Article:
#MeToo: Shedding the stigma around sexual assault
Five years ago, Haywood County resident Janelle Smith was working late when a much older male colleague she’d thought of as a friend and mentor cornered her and attempted to sexually assault her. Although she fought him off, the incident left her feeling physically violated, emotionally upset and, she said, ashamed.
She left her job not long after, didn’t report the assault to her company or the authorities, and has told very few people what had taken place that night.
Her story is typical of such victims in almost every way.
An American is sexually assaulted every 98 seconds, according to the Rape, Abuse & Incest National Network (RAINN).
Statistics from the National Sexual Violence and Resource center show that one in every five women will be sexually assaulted in college, as will one in every 16 men.
More than 60 percent of those assaults will never be reported to authorities, and just six of every thousand perpetrators end up in jail.
That may be changing, however, with the April 22 conviction of entertainer Bill Cosby and the unsettling allegations surrounding Hollywood producer Harvey Weinstein.
Me Too began 12 years ago as a sexual violence activist group started by Tarana Burke, but two weeks after the New York Times broke the Weinstein scandal in print, actress Alyssa Milano took to Twitter to encourage the use of a hashtag that would end up leading to the birth of the #MeToo movement.
“If you’ve been sexually harassed or assaulted write ‘me too’ as a reply to this tweet,” Milano tweeted Oct. 15. The hashtag was used 200,000 times that day alone and more than half a million times by the next day.
“Millions of women posted,” said Buffy Queen, a facilitator for the Haywood Domestic Violence/Sexual Assault Task Force. “It was a safe way to say, ‘Yes, this happened to me,’ whether it was sexual harassment or assault or rape. They didn’t have to go into detail, they just had to say, ‘I’m standing up. I’m saying silence is deadly and we’re not going to be silent any more.’”
To be sure, the stigma of identifying oneself as a victim played and continues to play a role in the reporting of sexual violence, but as the #MeToo movement grew stronger, it simultaneously eroded that stigma, encouraging countless other victims to seek help.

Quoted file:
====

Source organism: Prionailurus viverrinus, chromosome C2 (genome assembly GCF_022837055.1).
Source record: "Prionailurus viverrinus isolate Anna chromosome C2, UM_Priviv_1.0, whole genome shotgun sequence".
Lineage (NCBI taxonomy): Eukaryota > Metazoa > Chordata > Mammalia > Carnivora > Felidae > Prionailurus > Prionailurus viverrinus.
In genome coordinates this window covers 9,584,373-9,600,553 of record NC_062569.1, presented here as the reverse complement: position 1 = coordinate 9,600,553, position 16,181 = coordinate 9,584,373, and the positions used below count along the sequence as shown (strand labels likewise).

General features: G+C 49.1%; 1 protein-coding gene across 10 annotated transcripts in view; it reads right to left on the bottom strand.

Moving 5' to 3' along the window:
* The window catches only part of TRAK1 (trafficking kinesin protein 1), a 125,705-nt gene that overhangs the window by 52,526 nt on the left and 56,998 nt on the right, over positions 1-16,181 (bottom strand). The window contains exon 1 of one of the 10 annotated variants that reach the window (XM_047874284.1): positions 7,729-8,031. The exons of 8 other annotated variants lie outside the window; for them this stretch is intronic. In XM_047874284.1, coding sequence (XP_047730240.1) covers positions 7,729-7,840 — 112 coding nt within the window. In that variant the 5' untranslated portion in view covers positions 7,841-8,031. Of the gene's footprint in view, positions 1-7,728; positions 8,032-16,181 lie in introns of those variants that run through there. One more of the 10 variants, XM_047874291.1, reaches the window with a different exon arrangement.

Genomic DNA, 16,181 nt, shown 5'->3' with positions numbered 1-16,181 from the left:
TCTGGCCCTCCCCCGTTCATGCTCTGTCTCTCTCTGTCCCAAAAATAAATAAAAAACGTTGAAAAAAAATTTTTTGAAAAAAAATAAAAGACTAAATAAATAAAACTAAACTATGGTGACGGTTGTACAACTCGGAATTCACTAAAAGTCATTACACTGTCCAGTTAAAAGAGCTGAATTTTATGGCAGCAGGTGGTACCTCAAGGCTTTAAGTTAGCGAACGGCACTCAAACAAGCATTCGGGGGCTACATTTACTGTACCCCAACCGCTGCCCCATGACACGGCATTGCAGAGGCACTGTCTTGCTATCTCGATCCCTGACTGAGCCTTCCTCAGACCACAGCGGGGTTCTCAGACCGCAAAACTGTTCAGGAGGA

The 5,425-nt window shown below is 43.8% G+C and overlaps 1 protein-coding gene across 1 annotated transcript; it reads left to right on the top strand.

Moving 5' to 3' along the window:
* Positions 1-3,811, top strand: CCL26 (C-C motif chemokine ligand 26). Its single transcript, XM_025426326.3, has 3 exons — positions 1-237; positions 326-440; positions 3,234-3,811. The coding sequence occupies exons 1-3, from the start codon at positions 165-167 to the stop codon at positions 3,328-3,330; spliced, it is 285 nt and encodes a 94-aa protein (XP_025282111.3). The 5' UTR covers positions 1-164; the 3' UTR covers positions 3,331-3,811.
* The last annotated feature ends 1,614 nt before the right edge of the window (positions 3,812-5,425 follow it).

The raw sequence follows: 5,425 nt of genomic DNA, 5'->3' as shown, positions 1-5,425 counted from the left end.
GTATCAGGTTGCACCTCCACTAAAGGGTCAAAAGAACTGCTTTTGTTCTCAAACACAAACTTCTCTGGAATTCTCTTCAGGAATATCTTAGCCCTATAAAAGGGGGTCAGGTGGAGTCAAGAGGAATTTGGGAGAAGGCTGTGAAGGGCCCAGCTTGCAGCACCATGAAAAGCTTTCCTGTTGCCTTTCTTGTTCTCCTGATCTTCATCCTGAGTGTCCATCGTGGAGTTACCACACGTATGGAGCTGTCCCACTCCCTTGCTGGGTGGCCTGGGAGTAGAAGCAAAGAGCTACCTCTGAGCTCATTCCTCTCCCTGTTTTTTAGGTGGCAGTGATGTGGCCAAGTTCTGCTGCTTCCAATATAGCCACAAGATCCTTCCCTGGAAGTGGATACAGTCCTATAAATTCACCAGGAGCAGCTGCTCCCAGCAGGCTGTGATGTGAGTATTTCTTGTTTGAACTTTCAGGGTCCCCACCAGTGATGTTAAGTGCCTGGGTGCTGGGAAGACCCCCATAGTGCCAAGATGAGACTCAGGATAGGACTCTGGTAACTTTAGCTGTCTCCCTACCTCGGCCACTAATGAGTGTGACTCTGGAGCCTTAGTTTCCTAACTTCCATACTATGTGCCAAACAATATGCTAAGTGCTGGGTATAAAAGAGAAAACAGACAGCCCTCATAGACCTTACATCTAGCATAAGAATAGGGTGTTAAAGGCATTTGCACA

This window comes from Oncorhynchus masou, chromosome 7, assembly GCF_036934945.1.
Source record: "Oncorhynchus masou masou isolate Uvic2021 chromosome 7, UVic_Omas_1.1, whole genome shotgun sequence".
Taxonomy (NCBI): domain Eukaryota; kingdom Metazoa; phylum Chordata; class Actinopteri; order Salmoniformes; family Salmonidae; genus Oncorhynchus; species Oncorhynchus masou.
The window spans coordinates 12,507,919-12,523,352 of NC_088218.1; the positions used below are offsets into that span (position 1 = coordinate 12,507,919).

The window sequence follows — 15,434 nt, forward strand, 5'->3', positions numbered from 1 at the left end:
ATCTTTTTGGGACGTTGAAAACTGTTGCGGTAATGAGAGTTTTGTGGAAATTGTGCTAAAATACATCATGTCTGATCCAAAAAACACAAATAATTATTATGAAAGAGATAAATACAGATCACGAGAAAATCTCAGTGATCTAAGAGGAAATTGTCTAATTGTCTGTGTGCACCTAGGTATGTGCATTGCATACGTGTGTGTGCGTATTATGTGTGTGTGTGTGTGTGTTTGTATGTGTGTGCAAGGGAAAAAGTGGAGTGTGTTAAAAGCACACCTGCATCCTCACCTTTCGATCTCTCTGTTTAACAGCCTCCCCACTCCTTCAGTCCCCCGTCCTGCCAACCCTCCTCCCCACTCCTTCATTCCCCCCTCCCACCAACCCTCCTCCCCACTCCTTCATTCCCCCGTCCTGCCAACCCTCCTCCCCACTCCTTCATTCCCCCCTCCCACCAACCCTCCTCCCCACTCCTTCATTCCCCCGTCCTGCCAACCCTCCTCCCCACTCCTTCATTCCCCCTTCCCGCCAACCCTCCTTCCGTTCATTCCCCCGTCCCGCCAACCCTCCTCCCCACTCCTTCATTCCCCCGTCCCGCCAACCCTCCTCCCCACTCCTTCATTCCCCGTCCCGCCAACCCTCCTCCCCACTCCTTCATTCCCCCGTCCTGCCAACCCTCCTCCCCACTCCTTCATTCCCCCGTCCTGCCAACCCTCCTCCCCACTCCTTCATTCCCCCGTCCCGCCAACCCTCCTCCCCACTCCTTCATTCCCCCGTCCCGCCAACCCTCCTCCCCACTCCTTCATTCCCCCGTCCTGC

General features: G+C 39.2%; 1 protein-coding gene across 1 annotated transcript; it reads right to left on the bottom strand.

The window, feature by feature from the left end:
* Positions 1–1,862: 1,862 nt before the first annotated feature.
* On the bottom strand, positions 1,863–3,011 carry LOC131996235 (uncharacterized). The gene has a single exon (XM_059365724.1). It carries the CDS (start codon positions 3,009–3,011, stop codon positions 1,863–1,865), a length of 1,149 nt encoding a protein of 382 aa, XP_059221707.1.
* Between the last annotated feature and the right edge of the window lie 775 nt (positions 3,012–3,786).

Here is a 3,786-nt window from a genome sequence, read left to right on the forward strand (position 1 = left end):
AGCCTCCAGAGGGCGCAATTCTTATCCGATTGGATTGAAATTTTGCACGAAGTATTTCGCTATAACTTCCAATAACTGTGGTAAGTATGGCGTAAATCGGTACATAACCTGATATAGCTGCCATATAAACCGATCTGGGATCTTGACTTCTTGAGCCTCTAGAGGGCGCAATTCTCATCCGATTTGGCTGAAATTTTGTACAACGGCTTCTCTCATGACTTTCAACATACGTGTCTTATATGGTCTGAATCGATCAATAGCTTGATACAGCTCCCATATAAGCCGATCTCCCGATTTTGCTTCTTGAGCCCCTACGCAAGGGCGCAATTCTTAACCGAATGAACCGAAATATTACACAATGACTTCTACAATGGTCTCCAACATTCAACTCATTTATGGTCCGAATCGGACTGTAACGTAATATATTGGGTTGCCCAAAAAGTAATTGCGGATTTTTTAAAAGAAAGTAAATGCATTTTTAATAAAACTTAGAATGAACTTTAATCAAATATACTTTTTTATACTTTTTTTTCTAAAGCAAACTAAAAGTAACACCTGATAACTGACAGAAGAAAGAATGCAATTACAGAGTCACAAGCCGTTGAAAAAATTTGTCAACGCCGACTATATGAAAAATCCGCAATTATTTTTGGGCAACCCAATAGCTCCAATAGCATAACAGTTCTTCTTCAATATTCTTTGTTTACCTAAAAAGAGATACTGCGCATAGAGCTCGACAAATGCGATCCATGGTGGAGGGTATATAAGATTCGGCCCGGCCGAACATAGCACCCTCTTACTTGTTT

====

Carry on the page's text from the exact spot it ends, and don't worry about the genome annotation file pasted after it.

In Western North Carolina, Queen and her volunteers are often among the first to hear stories from people like Janelle Smith.
Queen is also a community educator for REACH of Haywood, a local crisis intervention agency that additionally serves victims of elder abuse and teen dating violence.
“We help individuals and their children to have a life free of violence, so everything we do goes to that,” she said. “Our issues are peace in the home and in relationships and that’s what we try to supply.”
Founded in 1982, REACH provides to victims an array of services including a 24-hour crisis line, counseling, legal assistance, referrals, support groups, training, utility and housing deposit assistance, emergency clothing, food, medicine and toiletries and, since 1989, emergency housing for those fleeing abuse with only the clothes on their backs.
Services are provided free of charge, but they’re not free — the organization’s small annual budget comes from donors, grants, local governments, and the United Way.
Like its Waynesville neighbor The Open Door, REACH supplements its budget through the operations of its own resale store, called Within Reach. As an added benefit, when victims need things like clothing, children’s toys, or even dishware, all that and much more are close at hand.
From July 1, 2016 through June 30, 2017, more than 9,500 people in the state sought the services of agencies like REACH — about one in every thousand North Carolinians. More than 250,000 volunteer hours were spent serving them.
That’s according to a statistical brief prepared by the N.C. Council for Women and Youth Involvement for the N.C. Department of Administration, which not only acts as the state’s “business manager” but also provides various advocacy programs.
Of course, those numbers don’t count the unheard thousands who haven’t sought out services and continue to carry on in silence. What’s more, the data doesn’t account for those who have sought out similar services — like attorneys, or psychologists, or a friend’s spare bedroom — privately, on their own dime.